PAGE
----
Mangoes will never be the same again. Pineapples, too — oh, and the oranges! I had no idea I’d been so cheated all these years, robbed of true pleasure.
My first encounter with the local produce came three days into my stay. Someone brought home a plastic bag filled with sliced mango. They handed me a toothpick, and I used to skewer one of the bright cubes and plop it in my mouth.
Fireworks. Magnificent, sun-blasted fireworks.
Where? The only word I managed to fumble out between my munching.
And their glorious reply: everywhere!
On my first trip, I waited for others to join — everyone who’d tasted had to have some of their own. We went out onto the street and sure enough, there they were. Piles of mangoes in their peels, their avocado twins, and sliced oranges, each given their own tray to make a bouquet of sorts.
A vendor set up shop on every block, and sometimes two even shared either side of a business. I bought three for six cedis — for those wanting to know just how much you’re missing out in the US, that’s just a buck-fifty. Yeah, it’s a crime.
I was in love and unashamedly so. I still find myself sneaking out late at night — less sharing that way — to buy up the day’s leftovers that the vendors are happy to get rid of at even better prices.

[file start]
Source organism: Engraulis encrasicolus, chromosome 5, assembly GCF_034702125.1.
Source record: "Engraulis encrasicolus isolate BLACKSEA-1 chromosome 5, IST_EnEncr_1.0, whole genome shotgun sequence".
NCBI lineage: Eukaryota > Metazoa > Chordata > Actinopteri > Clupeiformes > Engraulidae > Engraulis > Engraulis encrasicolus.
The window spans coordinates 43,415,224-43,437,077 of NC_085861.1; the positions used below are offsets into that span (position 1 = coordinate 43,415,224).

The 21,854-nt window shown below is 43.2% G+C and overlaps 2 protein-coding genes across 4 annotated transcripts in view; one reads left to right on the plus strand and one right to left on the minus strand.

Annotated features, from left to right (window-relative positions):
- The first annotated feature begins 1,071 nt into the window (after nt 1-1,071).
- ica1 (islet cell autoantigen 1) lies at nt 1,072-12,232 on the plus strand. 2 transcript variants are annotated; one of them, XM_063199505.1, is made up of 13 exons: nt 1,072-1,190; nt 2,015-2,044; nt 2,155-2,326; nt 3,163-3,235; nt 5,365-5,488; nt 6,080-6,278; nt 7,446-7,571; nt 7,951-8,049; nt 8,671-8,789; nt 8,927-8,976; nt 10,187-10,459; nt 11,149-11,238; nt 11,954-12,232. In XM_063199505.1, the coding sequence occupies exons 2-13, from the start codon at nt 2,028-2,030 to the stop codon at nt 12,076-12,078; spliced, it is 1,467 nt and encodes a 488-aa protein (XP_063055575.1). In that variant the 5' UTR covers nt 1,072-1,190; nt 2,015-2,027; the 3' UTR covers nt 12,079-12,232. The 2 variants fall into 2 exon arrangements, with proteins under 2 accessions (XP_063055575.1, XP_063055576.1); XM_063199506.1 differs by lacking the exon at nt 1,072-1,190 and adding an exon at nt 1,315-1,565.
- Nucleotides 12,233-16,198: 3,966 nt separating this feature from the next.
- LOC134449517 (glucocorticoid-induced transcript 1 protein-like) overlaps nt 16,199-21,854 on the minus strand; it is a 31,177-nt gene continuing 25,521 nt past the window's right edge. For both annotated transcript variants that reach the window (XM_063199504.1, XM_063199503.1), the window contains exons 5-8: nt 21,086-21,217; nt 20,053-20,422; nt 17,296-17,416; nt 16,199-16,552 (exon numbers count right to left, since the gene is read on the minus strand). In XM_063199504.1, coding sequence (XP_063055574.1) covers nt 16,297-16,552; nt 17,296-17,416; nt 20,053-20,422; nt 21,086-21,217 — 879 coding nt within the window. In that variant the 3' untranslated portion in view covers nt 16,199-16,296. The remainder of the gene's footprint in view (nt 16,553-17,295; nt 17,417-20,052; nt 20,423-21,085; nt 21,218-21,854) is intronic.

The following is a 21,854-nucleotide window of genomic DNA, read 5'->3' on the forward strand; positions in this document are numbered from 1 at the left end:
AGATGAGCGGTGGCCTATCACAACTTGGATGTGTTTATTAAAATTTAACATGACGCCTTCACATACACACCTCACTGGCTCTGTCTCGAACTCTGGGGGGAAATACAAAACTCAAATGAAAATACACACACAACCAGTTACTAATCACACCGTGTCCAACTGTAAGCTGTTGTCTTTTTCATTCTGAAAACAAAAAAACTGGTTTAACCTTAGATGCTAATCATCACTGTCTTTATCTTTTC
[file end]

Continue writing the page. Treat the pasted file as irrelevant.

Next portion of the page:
But what I couldn’t understand is how all those mini-businesses managed to make enough money to operate. It’s not just the prices, but the amount of vendors. I’ve seen, from my numerous late-night fruit excursions, that most of them still have rather large piles of fruit that they’ve yet to sell. Sure, they can sell some the next day, but simple arithmetic and supply-and-demand have to put some kind of limit on the amount of suppliers.
But everywhere in the city, it’s the same. The vendors are mostly women, and they dominate the storefronts. Others walk along the streets, weaving in between traffic to sell sugar cane and boxed fruit arrangements to drivers and trotro passengers.
I began talking with some of the nearby vendors to find out more, and I was rather shocked by what I learned.
The first lady I spoke with, Linda, sold bananas — called kwadus — across the street from our house. She said she’d been selling fruit for about seven years. Her work schedule is a standard one: Monday through Friday, with Saturday reserved for cleaning and Sunday, for church.
I asked her how tough competition between the vendors was, and she gave me a confused look. I repeated my question, thinking maybe she hadn’t understood, but still she had nothing to say.
Finally, she said, “We don’t compete.”
Now I was confused. But others I talked to said the same thing.
I soon found out why. I spoke next with the lady I mostly get my mangos from. Usually, she’s all smiles. She waves every time I pass by her stand, even if I don’t buy fruit. But this time, something was wrong and she made it obvious.
I greeted her in the usual way — wo ho te sen? (How are you?)
“Why did you no come yesterday?” she asked.
I told her I’d bought my fruit at a different vendor in the city on my way home from work.